The basic rule is that a tenant under a “long lease” qualifies to exercise these rights. A “long lease” is a lease originally granted for a term of more than 21 years (irrespective of what now remains of the original term). If there is a chain of long leases in the building, it is the most inferior long lease which qualifies. Subject to two minor exceptions relating to claims to the freehold of a house, there is no residence test. Accordingly, companies and investors can bring or participate in claims.

In relation to claims to the freehold of a house and a lease extension of a flat, the lessee cannot bring the claim until he has owned the lease for two years. However, once a claim has been made, the lessee can sell his lease with the benefit of the claim to another person, who does not have to wait two years before he can claim.

There is no two-year ownership rule for collective enfranchisement. The key qualification requirements in relation to the premises claimed are as follows:

  • They must either be structurally detached; or must constitute a vertical division of a building, whose structure is such that it could be redeveloped independently of the remainder of the building, and whose services are separate from, or can be relatively easily separated from, those serving the rest of the building.
  • Ignoring common parts, the internal floor area of any part of the premises used as commercial premises must be 25% or less of the internal floor area of the premises as a whole.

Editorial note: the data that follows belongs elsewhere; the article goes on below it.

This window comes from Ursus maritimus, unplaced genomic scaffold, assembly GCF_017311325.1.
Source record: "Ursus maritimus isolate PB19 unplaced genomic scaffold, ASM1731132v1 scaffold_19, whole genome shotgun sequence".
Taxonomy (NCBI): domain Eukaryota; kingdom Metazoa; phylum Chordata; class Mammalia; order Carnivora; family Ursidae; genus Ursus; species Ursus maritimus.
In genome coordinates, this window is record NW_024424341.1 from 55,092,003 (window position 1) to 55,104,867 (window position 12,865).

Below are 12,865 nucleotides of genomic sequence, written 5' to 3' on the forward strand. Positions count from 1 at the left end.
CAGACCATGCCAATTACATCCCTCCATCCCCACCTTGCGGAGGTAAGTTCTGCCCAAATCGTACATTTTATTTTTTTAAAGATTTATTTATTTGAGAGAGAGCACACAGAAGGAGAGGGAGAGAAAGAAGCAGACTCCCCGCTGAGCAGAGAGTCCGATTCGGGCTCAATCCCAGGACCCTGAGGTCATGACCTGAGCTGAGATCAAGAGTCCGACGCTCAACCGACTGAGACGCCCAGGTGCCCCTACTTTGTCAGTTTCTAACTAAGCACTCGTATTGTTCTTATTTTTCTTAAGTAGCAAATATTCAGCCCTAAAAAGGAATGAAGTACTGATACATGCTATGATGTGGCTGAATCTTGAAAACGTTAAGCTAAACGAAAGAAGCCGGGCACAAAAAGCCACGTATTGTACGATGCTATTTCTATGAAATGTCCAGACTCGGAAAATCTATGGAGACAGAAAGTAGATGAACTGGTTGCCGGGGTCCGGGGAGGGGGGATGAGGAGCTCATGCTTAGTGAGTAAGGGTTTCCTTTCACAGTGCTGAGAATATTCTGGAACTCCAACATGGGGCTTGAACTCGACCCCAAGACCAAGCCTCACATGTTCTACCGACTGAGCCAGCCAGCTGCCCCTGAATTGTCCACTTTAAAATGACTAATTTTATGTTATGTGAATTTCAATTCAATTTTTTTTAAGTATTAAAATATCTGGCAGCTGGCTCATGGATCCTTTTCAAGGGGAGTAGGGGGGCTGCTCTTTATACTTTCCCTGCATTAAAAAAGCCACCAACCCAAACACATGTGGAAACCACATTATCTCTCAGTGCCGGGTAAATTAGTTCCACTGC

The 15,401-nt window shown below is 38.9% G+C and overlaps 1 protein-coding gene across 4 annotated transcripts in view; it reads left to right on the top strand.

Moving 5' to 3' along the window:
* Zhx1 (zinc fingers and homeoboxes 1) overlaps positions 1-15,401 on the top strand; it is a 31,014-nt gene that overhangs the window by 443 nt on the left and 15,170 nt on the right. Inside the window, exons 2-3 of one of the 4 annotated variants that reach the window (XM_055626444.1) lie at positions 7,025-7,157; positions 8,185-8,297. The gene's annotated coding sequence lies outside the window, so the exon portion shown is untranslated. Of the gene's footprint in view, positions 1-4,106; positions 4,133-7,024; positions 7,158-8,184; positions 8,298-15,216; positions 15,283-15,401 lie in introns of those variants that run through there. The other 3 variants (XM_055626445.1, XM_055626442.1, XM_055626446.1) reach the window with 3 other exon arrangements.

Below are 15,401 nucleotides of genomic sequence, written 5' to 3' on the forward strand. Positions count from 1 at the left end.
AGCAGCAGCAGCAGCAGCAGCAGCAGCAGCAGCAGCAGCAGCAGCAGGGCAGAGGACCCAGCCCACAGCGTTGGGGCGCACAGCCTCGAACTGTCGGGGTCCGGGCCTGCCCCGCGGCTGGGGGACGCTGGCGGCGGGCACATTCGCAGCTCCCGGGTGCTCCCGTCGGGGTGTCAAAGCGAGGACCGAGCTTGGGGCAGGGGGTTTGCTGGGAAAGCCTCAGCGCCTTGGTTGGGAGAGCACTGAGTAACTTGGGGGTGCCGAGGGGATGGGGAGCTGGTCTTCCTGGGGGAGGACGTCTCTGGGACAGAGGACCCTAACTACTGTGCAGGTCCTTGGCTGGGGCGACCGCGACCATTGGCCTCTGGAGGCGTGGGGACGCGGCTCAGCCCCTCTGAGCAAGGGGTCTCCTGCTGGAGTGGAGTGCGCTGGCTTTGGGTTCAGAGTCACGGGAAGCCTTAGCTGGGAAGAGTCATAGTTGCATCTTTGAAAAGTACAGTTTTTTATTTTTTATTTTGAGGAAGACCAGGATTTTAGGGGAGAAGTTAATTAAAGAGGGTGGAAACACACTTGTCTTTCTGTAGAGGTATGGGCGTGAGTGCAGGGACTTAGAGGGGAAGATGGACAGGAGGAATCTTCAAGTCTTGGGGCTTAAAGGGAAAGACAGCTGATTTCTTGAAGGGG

• They must contain two or more flats held by tenants on long leases.
  • The total number of flats held by tenants on long leases must be not less than two thirds of the total number of flats in the premises.
  • The claim must be brought by tenants with long leases who hold 50% or more of the total number of flats in the premises claimed.

In relation to the last three points above, a person is treated as not holding a long lease if he or it (with, if a company, other companies in its group) would otherwise hold three or more of the flats on long leases.

Price payable

There are two principal components of the price payable.

The first is the value of the landlord’s interest in the house or the building subject to enfranchisement, or the diminution in the value of that interest in the case of a lease extension claim. There are two main elements to that: